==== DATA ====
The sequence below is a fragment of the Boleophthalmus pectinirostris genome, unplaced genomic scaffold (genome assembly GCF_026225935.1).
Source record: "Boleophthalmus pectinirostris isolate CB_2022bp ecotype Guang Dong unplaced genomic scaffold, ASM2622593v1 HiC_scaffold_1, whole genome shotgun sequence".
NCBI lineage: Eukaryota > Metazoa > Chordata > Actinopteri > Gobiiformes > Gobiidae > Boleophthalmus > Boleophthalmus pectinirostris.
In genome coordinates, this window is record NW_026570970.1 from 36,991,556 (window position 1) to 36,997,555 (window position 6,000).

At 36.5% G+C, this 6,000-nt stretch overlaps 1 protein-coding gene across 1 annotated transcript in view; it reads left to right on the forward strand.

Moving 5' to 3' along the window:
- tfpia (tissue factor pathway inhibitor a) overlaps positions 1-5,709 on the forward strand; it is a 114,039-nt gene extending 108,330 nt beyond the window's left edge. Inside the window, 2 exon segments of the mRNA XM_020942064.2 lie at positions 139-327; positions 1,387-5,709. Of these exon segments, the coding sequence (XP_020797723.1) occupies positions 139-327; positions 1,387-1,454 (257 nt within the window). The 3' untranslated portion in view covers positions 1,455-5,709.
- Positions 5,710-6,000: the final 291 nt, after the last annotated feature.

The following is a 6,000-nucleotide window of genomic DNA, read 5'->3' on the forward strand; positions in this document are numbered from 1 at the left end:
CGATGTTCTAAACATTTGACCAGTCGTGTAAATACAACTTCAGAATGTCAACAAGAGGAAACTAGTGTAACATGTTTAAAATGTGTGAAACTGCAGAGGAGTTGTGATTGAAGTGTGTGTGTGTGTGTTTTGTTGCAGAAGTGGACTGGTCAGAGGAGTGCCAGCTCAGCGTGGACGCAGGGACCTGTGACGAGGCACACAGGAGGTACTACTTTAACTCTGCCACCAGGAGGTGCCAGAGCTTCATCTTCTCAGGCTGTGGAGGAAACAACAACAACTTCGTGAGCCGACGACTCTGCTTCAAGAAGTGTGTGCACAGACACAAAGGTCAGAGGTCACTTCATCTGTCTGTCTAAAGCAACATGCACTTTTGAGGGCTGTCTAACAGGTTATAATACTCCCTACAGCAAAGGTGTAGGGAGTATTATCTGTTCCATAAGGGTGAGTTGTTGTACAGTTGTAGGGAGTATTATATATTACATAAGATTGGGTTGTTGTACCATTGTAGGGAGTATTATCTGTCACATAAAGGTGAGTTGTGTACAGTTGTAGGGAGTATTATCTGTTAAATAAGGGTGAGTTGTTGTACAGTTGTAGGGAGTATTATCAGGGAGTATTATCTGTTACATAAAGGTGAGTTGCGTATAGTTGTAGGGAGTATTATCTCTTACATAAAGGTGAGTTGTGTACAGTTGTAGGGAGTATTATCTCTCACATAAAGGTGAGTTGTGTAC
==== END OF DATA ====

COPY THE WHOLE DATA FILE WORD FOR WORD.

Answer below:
The sequence below is a fragment of the Boleophthalmus pectinirostris genome, unplaced genomic scaffold (genome assembly GCF_026225935.1).
Source record: "Boleophthalmus pectinirostris isolate CB_2022bp ecotype Guang Dong unplaced genomic scaffold, ASM2622593v1 HiC_scaffold_1, whole genome shotgun sequence".
NCBI lineage: Eukaryota > Metazoa > Chordata > Actinopteri > Gobiiformes > Gobiidae > Boleophthalmus > Boleophthalmus pectinirostris.
In genome coordinates, this window is record NW_026570970.1 from 36,991,556 (window position 1) to 36,997,555 (window position 6,000).

At 36.5% G+C, this 6,000-nt stretch overlaps 1 protein-coding gene across 1 annotated transcript in view; it reads left to right on the forward strand.

Moving 5' to 3' along the window:
- tfpia (tissue factor pathway inhibitor a) overlaps positions 1-5,709 on the forward strand; it is a 114,039-nt gene extending 108,330 nt beyond the window's left edge. Inside the window, 2 exon segments of the mRNA XM_020942064.2 lie at positions 139-327; positions 1,387-5,709. Of these exon segments, the coding sequence (XP_020797723.1) occupies positions 139-327; positions 1,387-1,454 (257 nt within the window). The 3' untranslated portion in view covers positions 1,455-5,709.
- Positions 5,710-6,000: the final 291 nt, after the last annotated feature.

The following is a 6,000-nucleotide window of genomic DNA, read 5'->3' on the forward strand; positions in this document are numbered from 1 at the left end:
CGATGTTCTAAACATTTGACCAGTCGTGTAAATACAACTTCAGAATGTCAACAAGAGGAAACTAGTGTAACATGTTTAAAATGTGTGAAACTGCAGAGGAGTTGTGATTGAAGTGTGTGTGTGTGTGTTTTGTTGCAGAAGTGGACTGGTCAGAGGAGTGCCAGCTCAGCGTGGACGCAGGGACCTGTGACGAGGCACACAGGAGGTACTACTTTAACTCTGCCACCAGGAGGTGCCAGAGCTTCATCTTCTCAGGCTGTGGAGGAAACAACAACAACTTCGTGAGCCGACGACTCTGCTTCAAGAAGTGTGTGCACAGACACAAAGGTCAGAGGTCACTTCATCTGTCTGTCTAAAGCAACATGCACTTTTGAGGGCTGTCTAACAGGTTATAATACTCCCTACAGCAAAGGTGTAGGGAGTATTATCTGTTCCATAAGGGTGAGTTGTTGTACAGTTGTAGGGAGTATTATATATTACATAAGATTGGGTTGTTGTACCATTGTAGGGAGTATTATCTGTCACATAAAGGTGAGTTGTGTACAGTTGTAGGGAGTATTATCTGTTAAATAAGGGTGAGTTGTTGTACAGTTGTAGGGAGTATTATCAGGGAGTATTATCTGTTACATAAAGGTGAGTTGCGTATAGTTGTAGGGAGTATTATCTCTTACATAAAGGTGAGTTGTGTACAGTTGTAGGGAGTATTATCTCTCACATAAAGGTGAGTTGTGTAC